The Carter Doctrine and Reagan Corollary announced America’s role as the guarantor of Middle East security; however, concerns about a U.S. withdrawal from this volatile region have called this into question and created a leadership void within the region. Consequently, the Middle East is moving from one crisis to the next without a coherent strategy and with no end in sight, leading UAE Ambassador to the United States Yousef Al Otaiba to lament, “The whole region around us is falling apart.” While this is perhaps hyperbolic, Kenneth Pollack and Ray Takeyh make a credible argument that “U.S. disengagement has not produced a more stable or secure Middle East.”

For example, consider the rise and expansion of the Islamic State of Iraq and Syria (ISIS) that former Secretary of Defense Chuck Hagel described as “beyond just a terrorist group…this is beyond anything that we’ve seen.” ISIS seized territory in both Syria and Iraq and its leader, Abu Bakr al-Baghdadi, announced the establishment of a self-described “caliphate” that effectively erased the border between those two countries. In response, the Obama administration formed an international coalition of over sixty countries with the objective to “degrade, and ultimately destroy” ISIS. Additionally, the United States has increased its security cooperation efforts to build the military capability of its partners in the region. Unfortunately, the results of the coalition’s efforts to date have been mixed, due in large part to the challenges associated with a smaller U.S. military presence.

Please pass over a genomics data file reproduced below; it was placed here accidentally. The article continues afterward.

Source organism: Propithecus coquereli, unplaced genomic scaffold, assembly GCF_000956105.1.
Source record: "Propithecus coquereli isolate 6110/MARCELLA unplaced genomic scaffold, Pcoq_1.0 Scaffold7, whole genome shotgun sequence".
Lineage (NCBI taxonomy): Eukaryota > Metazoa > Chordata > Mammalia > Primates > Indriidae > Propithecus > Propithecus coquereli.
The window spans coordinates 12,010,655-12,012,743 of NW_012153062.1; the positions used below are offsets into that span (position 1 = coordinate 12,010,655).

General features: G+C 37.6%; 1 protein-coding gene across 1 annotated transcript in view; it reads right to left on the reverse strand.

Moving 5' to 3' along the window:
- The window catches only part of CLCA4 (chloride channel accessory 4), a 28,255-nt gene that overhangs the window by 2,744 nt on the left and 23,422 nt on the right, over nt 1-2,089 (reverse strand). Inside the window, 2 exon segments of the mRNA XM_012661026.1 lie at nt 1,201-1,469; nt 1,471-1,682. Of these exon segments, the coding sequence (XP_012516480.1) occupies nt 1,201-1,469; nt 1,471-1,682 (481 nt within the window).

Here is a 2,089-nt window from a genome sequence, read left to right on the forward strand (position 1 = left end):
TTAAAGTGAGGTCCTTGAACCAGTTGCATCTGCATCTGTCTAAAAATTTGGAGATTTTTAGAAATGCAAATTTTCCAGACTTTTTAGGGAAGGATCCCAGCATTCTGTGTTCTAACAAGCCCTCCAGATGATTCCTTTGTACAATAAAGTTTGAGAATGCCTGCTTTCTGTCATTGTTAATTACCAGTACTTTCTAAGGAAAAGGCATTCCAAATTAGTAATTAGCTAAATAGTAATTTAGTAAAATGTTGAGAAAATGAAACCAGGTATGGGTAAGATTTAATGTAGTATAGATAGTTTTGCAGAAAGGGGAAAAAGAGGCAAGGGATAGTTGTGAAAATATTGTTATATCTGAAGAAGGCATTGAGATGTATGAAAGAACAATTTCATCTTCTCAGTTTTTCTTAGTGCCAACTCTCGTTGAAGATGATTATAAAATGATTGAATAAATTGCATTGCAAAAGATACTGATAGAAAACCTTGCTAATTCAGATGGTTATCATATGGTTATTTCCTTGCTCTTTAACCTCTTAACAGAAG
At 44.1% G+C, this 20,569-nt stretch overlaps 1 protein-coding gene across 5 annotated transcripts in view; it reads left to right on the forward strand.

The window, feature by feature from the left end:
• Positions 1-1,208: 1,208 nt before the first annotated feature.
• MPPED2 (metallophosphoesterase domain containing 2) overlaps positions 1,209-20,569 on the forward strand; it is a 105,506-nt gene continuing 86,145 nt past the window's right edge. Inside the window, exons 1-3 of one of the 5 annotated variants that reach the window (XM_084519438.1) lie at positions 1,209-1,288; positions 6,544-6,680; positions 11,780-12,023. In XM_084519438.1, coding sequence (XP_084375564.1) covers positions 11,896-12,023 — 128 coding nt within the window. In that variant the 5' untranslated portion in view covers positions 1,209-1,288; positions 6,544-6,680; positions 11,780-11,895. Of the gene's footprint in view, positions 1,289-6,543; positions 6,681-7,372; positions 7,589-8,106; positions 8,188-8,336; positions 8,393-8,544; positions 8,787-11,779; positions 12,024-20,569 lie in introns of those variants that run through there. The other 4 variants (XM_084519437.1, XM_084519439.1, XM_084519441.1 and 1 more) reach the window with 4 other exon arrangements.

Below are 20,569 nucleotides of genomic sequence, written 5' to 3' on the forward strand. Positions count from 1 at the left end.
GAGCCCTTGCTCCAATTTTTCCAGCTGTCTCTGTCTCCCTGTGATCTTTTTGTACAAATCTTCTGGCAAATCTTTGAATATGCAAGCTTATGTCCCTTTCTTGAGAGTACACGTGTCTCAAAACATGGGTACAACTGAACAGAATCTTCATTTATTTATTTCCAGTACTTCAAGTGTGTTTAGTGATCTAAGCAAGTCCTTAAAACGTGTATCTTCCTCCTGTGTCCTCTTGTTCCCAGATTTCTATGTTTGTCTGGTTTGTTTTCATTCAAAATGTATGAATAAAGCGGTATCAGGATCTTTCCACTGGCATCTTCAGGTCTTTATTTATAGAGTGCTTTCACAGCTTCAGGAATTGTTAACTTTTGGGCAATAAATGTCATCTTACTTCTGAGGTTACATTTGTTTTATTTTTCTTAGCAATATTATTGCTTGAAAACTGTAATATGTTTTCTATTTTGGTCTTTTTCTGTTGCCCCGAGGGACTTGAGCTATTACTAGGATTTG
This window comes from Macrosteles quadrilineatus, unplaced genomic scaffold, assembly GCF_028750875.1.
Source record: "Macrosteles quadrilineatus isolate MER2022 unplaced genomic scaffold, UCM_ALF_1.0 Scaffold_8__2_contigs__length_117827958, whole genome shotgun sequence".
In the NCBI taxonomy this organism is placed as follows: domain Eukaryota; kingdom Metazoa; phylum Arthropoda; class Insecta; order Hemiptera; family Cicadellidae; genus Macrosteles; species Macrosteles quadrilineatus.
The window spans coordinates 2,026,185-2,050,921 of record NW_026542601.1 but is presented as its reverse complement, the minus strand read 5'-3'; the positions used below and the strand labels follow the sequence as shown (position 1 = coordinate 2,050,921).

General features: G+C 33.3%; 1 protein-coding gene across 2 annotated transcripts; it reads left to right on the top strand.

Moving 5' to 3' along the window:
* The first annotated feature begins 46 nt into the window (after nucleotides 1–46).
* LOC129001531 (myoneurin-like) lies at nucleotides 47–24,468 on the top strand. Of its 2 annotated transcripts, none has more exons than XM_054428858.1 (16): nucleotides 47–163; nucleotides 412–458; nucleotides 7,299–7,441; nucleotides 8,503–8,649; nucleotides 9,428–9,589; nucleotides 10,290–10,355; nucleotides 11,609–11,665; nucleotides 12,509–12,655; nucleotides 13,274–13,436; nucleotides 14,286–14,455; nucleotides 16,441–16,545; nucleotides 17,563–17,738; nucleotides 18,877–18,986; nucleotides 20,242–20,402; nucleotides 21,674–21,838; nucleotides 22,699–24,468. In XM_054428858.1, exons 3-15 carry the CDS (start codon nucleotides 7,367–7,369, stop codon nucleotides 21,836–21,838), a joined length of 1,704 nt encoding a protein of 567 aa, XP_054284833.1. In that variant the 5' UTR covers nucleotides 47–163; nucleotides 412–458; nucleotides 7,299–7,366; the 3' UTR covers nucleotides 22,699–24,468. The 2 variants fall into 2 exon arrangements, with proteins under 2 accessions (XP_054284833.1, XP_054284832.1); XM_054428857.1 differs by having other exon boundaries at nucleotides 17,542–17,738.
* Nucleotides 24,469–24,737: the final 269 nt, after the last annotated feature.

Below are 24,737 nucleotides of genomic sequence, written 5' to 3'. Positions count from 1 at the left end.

Iraq’s army is in a state of disrepair, due to corruption and the lack of competent leadership following the withdrawal of U.S. forces in December 2011. Despite years of effort and tens of billions of dollars invested in training and equipping Iraqi security forces, they proved no match for ISIS last summer. Iraqi soldiers abandoned their posts in the face of the terror group’s seemingly relentless march across the country that resulted in the loss of key cities including Mosul, Tikrit and Fallujah. Although Iraqi forces, supported heavily by Shiite militia forces and U.S. airpower, were able to recapture Tikrit, the government faces significant challenges expanding its military operations to the north and west. Meanwhile, the Obama administration finds itself struggling to maintain influence in Iraq, as Iran has played a more direct role in fighting ISIS.